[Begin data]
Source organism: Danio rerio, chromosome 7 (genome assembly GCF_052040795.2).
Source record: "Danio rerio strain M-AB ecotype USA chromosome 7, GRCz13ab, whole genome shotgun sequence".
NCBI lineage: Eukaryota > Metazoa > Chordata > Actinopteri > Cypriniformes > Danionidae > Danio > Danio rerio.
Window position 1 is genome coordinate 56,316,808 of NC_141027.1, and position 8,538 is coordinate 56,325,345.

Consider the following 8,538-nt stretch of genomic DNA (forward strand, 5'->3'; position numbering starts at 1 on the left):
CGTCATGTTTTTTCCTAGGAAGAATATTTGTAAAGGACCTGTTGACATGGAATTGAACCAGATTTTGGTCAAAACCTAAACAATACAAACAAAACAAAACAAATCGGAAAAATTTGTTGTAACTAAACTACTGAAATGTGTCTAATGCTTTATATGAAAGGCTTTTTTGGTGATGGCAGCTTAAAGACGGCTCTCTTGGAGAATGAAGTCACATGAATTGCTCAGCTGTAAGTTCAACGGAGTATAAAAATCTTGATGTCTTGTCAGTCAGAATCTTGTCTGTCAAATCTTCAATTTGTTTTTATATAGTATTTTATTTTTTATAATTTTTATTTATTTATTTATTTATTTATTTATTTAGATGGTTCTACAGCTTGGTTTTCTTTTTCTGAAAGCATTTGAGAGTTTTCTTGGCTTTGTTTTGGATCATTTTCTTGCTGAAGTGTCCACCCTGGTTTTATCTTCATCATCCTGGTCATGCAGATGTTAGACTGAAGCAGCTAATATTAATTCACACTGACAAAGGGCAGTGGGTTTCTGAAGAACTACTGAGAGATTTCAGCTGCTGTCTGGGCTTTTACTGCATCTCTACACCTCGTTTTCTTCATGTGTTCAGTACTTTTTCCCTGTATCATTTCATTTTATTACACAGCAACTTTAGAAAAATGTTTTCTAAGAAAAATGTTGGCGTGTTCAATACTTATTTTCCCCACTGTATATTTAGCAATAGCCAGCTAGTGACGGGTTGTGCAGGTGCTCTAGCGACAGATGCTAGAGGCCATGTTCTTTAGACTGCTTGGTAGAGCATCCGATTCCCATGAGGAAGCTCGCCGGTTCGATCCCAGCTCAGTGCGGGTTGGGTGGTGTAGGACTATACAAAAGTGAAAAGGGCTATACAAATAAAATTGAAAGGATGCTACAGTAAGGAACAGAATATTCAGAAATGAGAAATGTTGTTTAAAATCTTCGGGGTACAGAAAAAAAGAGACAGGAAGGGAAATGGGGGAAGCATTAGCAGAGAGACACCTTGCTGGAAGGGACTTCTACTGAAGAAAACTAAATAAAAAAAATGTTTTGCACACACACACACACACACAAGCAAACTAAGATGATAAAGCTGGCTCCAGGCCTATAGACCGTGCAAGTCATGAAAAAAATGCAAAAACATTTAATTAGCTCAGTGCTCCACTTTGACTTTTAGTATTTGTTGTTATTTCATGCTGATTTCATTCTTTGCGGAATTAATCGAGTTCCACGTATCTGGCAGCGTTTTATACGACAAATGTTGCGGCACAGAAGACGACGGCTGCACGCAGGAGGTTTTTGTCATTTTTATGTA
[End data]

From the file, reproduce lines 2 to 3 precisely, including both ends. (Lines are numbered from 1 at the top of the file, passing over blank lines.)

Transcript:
Source record: "Danio rerio strain M-AB ecotype USA chromosome 7, GRCz13ab, whole genome shotgun sequence".
NCBI lineage: Eukaryota > Metazoa > Chordata > Actinopteri > Cypriniformes > Danionidae > Danio > Danio rerio.